If your business deals with a lot of transactions, it can be easy to lose track of receipts or invoices. Whatever method you use to store your records, corrupt files, poor filing systems or forgotten bits of paper can all lead to missing business receipts or invoices. So when you’ve exhausted your search and still can’t find a missing document, what should you do?

Before you go pulling all your hair out or taking other drastic measures, take a deep breath and read our guide below.

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The types of receipts and invoices that go missing

It’s worth noticing that it’s okay to keep tax records either on paper or in the digital form. However, bear in mind that none of these forms provides total protection against tax records being deleted or lost.

Lost business expense receipts: Losing a receipt for a business expense is likely to happen to most businesses at some point. If you are planning to claim business expenses relating to a missing receipt, it starts to become much more of a headache.

Lost copy of a client sales receipt: Receiving payment means that you need to issue a receipt for the customer. You might keep a copy of that receipt in the form of a stub book or till receipt. Losing your copy means losing evidence that the transaction happened.

Lost invoice sent to a client: There are several reasons why you may lose a copy of an invoice that you sent when billing the client. Perhaps the file got deleted or, you lost access to an email account where the invoices were kept. Whatever the reason, it isn’t a pleasant situation to find yourself in especially if the invoice was particularly large.

Missing receipts and invoices: Be prepared to provide evidence

HMRC demands that there should be sufficient evidence for all expenses and income stated on a tax return. But the term ‘sufficient’ evidence is unfortunately a bit vague. Realistically, what does this mean?

  • Bank statements are sufficient evidence

For small expense items, such as a taxi fare and some other business travel costs, there shouldn’t be too much of a problem. If you’ve lost the original receipt from the taxi, then as long as you have some record of payment from say, a credit card, you should be OK. You can still claim these expenses on your tax return even though the receipt is missing. Even with a larger expense, like a computer purchase, if you can show a corresponding payment on a bank statement or credit card bill, you should be in the clear.

  • Getting a tax investigation is possible

The problem starts to arise if you consistently start losing receipts, especially if you lose several high-value receipts. When this happens, HMRC may undertake an investigation into your finances and disallow some or all of these expenses. A one-off lost receipt with alternative supporting evidence is usually OK but several missing receipts are highly questionable.

  • Some amounts can be estimated

If you’ve lost several small receipts of one type — petrol receipts for a business vehicle, for example — it can be enough to estimate the amount you’ve paid over the year and to claim expenses using this estimate. Note that you need to have other ways of proving this, like showing the mileage used on the vehicle. Also, if the amounts claimed vary drastically from filings from previous years, this may open the doors to an investigation.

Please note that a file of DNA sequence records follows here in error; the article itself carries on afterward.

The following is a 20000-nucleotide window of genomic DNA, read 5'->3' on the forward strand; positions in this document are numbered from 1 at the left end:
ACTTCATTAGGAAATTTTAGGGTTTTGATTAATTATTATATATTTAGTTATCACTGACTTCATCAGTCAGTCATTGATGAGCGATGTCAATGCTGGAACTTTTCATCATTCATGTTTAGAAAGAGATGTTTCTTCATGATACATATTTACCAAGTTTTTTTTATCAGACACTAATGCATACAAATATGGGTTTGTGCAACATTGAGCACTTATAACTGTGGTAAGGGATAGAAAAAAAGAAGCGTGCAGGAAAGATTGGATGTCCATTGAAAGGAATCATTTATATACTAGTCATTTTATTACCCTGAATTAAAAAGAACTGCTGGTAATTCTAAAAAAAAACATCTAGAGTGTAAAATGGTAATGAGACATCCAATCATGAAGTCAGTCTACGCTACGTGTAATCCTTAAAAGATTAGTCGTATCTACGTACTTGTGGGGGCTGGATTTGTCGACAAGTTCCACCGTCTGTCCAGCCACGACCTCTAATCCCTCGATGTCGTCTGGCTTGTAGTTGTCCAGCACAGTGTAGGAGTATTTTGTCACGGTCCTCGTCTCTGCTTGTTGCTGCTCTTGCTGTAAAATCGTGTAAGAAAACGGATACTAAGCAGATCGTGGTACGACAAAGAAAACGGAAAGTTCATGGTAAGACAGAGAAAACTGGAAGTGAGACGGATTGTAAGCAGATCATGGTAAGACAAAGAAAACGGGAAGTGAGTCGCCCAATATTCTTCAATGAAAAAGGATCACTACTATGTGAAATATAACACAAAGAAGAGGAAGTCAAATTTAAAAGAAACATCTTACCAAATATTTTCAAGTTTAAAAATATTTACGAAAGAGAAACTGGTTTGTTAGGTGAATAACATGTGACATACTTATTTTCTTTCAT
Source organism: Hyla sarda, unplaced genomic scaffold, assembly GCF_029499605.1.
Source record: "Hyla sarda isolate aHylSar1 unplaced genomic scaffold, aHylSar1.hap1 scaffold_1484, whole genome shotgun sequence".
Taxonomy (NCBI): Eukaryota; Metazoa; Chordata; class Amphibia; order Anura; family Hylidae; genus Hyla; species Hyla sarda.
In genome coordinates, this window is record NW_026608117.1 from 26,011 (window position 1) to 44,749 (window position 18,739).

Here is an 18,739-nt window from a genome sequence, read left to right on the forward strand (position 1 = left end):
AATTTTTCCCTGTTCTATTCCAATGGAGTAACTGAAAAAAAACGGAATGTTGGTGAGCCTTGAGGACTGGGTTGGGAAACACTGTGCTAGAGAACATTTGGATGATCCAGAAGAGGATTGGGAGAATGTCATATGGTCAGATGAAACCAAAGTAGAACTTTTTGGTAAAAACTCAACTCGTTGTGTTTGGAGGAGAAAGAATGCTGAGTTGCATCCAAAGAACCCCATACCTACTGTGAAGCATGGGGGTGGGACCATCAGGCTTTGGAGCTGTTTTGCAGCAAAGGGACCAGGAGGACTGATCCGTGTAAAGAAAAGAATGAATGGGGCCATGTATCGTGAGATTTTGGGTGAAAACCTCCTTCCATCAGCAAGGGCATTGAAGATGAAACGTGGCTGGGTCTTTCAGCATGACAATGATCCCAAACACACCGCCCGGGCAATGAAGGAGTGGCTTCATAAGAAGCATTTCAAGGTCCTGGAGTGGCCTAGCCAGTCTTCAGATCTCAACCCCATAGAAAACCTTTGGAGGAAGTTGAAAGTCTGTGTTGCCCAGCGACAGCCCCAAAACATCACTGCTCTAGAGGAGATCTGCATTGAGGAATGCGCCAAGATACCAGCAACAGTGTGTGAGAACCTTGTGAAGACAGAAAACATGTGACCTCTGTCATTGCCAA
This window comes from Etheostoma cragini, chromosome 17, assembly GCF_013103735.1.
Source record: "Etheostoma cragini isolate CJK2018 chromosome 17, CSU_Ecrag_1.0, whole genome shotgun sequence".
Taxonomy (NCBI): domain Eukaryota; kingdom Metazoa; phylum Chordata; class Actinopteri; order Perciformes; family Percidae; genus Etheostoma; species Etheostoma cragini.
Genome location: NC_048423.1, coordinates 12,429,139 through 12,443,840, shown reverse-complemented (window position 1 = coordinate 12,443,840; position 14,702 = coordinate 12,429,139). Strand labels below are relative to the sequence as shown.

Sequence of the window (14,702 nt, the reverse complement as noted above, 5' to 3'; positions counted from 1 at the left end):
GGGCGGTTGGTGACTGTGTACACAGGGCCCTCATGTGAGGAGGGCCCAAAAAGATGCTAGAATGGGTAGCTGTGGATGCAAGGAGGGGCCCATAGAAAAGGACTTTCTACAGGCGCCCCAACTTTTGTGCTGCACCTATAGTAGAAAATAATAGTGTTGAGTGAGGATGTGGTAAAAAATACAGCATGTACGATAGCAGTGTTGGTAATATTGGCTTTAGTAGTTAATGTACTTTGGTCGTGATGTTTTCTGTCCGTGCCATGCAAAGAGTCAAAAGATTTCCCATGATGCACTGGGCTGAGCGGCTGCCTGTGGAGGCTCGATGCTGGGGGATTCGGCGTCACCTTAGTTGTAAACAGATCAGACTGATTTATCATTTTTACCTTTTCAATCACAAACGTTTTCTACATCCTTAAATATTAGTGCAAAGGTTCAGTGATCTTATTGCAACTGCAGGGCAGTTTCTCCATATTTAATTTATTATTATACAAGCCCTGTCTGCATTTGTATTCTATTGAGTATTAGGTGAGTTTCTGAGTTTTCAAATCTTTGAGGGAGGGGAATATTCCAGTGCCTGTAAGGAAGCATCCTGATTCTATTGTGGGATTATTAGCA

• Watch out for VAT records

If your business is VAT-registered, all expenditure items should have the corresponding VAT receipt attached if you wish to reclaim the VAT. However, if you’ve lost a receipt to use for reclaiming VAT, you can still provide alternative methods of evidence. Note that this is at HMRC’s discretion and you will need to carefully outline the VAT split as part of the expense.

Dealing with lost invoices comes with the same advice. If you can show a corresponding payment on a bank statement for a one-off lost record, you shouldn’t have any problems. Just be careful if you lose several invoices or if your business is VAT registered. Be prepared to show other forms of evidence should HMRC start asking questions.

Avoiding future mistakes

Losing a business receipt is often not a big deal but it’s important that we all live and learn from our mistakes. To avoid repeating the same mistakes, make sure you have a robust, consistent record keeping system in place to keep track of expenses. Take a look at why you lost the receipt and how you can avoid doing it again. A disaster recovery plan for your accounts may come in handy.

Also, pay attention to how long to keep tax records. Lost business receipts and invoices aren’t problematic after the period specified in the regulations.

To make things easier, cloud accounting software such as QuickBooks, Xero or FreeAgent have the capacity to take photocopies of receipts and invoices and to attach them to the relevant line item of expenditure. You may also use an invoice and receipt data entry apps, such as arbitrue, which works as handy storage for your documents.

A final word of warning

Once you’ve completed your tax returns and are ready to file, you’ll note that you have to agree and sign a statement of validity at the end. The statement says that you agree that you have completed the form accurately and to the best of your knowledge.

The message to take away is that you should be prepared to defend any of the information that you have included in your filing, and that you should have the necessary records as evidence to your claims. Otherwise, you may face tax penalty charges that may be related to missing business receipts or invoices or other issues with your tax records. If you’ve followed our advice above, you shouldn’t have too much to worry about!
 

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